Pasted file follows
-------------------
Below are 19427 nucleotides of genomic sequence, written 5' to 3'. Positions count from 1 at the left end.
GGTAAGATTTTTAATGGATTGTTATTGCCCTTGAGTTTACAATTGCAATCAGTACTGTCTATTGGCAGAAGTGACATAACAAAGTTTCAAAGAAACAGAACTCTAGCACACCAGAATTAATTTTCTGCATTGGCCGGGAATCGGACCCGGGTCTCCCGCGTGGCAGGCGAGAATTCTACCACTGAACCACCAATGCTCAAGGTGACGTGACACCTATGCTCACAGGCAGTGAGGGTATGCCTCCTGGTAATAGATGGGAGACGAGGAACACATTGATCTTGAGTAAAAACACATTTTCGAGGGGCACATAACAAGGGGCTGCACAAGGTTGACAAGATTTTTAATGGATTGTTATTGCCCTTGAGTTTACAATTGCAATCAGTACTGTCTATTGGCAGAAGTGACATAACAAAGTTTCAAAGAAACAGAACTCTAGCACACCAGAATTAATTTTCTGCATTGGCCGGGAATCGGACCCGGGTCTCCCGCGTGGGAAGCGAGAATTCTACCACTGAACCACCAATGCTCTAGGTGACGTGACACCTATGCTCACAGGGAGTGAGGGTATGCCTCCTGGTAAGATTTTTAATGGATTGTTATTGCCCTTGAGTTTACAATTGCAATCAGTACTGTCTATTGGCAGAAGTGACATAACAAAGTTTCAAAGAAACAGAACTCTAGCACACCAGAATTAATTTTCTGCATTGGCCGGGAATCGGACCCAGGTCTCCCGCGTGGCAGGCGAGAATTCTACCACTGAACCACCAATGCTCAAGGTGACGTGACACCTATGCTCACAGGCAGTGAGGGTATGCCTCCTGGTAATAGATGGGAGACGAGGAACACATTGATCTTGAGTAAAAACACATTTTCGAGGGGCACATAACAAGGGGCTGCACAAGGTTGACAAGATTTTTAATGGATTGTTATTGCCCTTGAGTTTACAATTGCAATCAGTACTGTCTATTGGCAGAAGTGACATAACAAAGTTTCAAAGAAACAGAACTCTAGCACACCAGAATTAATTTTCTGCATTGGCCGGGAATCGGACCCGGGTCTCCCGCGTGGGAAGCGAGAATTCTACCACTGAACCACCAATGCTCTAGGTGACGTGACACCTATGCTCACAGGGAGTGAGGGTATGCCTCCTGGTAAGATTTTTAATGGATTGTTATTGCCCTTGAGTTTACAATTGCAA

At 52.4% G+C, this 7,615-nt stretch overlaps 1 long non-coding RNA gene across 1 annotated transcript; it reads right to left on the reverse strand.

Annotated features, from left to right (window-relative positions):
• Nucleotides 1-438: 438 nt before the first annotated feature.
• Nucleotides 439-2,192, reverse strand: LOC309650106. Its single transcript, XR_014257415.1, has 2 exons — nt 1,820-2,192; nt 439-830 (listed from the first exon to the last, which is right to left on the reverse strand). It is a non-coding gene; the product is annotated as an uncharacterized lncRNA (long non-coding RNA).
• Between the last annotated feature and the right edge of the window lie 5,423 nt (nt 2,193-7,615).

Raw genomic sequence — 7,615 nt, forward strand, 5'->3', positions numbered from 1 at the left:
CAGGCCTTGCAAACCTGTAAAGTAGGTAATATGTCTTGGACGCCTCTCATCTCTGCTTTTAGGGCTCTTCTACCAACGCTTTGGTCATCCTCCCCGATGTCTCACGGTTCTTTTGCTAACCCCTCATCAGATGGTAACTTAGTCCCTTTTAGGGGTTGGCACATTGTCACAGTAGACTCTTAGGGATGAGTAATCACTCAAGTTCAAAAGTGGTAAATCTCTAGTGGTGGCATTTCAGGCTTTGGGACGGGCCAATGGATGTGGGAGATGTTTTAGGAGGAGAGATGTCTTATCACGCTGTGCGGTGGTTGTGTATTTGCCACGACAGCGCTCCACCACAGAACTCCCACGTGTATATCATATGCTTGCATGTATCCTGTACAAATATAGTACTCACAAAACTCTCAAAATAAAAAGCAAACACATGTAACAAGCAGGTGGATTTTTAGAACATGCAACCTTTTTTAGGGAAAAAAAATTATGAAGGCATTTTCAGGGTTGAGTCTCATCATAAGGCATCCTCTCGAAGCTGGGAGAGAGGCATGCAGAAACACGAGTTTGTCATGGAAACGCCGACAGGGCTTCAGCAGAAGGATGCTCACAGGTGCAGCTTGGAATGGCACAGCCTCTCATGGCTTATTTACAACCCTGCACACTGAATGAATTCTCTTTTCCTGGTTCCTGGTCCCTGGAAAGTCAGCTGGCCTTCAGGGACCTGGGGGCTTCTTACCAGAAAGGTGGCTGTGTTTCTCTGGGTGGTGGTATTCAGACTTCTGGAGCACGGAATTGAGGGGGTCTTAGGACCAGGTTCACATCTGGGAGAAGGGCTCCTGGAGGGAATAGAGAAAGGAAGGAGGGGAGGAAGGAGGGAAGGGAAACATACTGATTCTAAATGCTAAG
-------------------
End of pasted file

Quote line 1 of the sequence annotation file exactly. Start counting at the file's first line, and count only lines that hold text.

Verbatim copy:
Below are 19427 nucleotides of genomic sequence, written 5' to 3'. Positions count from 1 at the left end.